Also, you’ll want to ground yourself by touching a un-painted metal object (I use a wrench) to ground myself before touching the insides of a computer.
After removing the battery, you should see if you computer model has a way to ground the MotherBoard. On my Dell 610 — you simply hold the power button down for a 5 seconds after disconnecting the battery to ground the MotherBoard. All Dell laptops work this way, I think.
This guide has photos and steps to disassemble a Dell 610 Laptop (thanks to the author for helping me fix my computer!) — but my guess is that any Dell Laptop would have similar instructions.
If you have a different computer brand or model simply do a Google search for “disassemble brand /model” — replacing “brand / model” with your own computers name. For instance, if you have an HP Pavillion G6, your search term would be “disassemble HP Pavillion G6”. Go through the results and try to find a nice step-by-step guide with photos. Check out my resources below for quick links to common Laptop Disassembly guides.
Remember: you don’t have to take apart your whole computer. Just find out how to remove the battery and the hard drive. Be sure to read warnings and suggestions if the guide mentions any.
I don’t know if this would work on Desktop computers — but it may be worth a try.
Why Does Removing and Putting-Back a Hard Drive Fix this Error?
Sometimes, the connection to the HDD gets loose — removing it and putting it back in (push it into the slot firmly to make sure) can fix this issue instantly. Dell laptops seem to be especially associated with this issue.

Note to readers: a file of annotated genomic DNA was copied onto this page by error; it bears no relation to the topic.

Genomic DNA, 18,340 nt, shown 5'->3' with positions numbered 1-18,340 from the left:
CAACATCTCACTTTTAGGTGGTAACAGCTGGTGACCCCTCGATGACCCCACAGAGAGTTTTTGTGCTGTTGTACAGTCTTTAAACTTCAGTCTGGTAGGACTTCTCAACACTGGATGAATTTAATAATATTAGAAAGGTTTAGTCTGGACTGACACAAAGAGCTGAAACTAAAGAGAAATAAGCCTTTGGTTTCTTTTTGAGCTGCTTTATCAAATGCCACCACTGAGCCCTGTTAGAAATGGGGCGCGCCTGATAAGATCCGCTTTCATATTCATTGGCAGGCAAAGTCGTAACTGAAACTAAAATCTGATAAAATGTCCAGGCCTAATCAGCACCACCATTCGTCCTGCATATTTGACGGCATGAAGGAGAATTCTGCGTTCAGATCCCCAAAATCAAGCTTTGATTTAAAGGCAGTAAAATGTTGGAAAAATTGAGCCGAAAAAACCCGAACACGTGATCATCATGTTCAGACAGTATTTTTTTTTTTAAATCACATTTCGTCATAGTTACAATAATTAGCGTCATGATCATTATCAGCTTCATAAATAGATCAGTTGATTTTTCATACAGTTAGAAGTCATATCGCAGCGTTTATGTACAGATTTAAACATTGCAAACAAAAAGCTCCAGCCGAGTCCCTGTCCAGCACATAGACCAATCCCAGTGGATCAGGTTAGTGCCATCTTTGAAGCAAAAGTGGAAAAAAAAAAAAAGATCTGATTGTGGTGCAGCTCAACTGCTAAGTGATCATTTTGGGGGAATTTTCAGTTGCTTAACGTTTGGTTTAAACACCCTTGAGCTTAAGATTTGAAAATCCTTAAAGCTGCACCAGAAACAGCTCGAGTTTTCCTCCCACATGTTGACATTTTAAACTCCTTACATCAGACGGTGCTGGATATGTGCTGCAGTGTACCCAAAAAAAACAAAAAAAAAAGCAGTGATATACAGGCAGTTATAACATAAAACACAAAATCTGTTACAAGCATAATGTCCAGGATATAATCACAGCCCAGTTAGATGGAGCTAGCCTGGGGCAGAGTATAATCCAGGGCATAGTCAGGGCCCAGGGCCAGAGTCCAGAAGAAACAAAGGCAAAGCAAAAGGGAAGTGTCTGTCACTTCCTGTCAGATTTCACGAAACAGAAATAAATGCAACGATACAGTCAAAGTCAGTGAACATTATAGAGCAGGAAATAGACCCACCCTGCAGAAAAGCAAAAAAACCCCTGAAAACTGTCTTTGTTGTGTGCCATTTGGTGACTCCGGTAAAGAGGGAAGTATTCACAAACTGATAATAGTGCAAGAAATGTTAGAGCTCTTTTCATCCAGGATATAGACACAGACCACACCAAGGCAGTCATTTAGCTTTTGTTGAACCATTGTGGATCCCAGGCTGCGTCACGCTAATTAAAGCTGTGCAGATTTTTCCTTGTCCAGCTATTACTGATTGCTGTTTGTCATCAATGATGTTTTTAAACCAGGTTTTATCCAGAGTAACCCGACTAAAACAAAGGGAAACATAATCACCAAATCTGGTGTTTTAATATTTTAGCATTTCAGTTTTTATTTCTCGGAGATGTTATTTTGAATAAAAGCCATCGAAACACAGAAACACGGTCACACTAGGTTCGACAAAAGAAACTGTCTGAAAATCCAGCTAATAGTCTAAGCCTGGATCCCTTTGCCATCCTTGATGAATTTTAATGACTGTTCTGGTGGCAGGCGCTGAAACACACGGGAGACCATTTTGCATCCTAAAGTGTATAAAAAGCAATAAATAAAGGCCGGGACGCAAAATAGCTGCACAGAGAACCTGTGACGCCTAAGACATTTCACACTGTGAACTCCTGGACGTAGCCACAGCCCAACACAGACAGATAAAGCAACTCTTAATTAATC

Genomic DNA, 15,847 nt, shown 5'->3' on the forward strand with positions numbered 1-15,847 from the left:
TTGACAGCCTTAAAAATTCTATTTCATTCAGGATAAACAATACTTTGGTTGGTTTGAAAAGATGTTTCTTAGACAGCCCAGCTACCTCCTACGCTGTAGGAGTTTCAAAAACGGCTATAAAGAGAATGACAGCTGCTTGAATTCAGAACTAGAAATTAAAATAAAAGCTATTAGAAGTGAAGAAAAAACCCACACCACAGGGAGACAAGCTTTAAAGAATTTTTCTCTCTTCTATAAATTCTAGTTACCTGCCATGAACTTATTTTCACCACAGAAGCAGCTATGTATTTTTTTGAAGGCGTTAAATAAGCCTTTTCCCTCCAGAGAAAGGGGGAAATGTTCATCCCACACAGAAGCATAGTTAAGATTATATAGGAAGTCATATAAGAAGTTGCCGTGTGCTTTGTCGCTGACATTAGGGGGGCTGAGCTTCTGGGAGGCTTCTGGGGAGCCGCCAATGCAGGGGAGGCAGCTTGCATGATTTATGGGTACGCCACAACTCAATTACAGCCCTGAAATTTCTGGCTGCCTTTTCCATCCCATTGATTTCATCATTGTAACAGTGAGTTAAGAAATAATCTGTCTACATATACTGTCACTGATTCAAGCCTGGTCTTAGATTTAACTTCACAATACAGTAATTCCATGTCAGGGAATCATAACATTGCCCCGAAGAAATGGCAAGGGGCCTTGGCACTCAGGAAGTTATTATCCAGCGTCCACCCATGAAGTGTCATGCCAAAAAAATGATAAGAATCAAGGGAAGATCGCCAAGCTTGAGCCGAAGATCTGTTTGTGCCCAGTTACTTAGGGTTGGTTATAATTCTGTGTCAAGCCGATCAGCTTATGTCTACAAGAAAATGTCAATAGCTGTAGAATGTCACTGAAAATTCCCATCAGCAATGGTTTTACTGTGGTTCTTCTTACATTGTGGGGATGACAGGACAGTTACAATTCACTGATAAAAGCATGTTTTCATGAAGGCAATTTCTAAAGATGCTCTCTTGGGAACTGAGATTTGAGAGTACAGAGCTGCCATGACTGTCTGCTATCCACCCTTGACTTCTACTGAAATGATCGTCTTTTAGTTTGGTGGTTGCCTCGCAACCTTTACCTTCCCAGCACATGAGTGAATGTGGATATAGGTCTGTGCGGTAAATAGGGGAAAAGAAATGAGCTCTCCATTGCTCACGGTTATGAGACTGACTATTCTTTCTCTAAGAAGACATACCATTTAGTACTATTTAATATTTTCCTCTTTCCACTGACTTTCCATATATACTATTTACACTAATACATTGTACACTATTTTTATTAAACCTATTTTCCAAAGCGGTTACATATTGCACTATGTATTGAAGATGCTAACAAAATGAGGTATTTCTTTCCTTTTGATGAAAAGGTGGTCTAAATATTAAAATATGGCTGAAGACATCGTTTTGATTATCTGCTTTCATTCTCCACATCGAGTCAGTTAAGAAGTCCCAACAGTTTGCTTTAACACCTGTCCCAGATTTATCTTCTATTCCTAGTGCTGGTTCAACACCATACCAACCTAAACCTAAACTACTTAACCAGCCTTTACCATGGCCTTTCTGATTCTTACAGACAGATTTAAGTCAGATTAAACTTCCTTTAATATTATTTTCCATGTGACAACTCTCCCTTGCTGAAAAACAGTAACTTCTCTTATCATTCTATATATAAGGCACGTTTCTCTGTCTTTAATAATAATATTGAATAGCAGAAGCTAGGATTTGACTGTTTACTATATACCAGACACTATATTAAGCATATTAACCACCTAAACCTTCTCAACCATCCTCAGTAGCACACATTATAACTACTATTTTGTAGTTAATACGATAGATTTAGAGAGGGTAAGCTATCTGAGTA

I also think perhaps removing and reinstalling (physically, not software-wise) the hard drive resets things back to normal. Kind of like how if your computer is acting weird, the first step is generally to turn it off and on again.
More Troubleshooting Tips and Resources
Well, I am sorry my simple solution of removing and returning the hard drive snuggly didn’t work for you. Your next step will probably involve fiddling around in BIOS with IDE settings and such — and I have no idea how that works.
A tech forum such as GeeksToGo.com might be able to guide you through further troubleshooting in BIOS.
Laptop Disassembly Guides:
These all link to illustrated guides on how to take-apart specific laptop models.
Common Laptops Models. Learn how to take-apart a:
Dell 610 Laptop – same website has guides for many Dell Laptop models
HP Pavilion dv6000 series laptop
HP Pavilion dv6500, dv6600, dv6700, dv6800 notebooks
If your model isn’t listed below do a Google search for “disassemble brand /model” — replacing “brand / model” with your own computers name. For instance if you have a HP Pavillion G6, your search term would be “disassemble HP Pavillion G6”.
More Computer Tips and Guides from Blifaloo:
How to Keep Your Parents Safe from the Internet – Common online scams and how to avoid them — anyone over 30 should read this. Also includes information on ebay shopping, creating strong passwords and other tips to keep new computer users out of trouble.
New: Free Anti-Virus / Anti-Spyware Software Safe List
Also see: Computer Tips Index – for a listing of all our computer / internet related guides and resources.
Last update on 2023-03-31 / Affiliate links / Images from Amazon Product Advertising API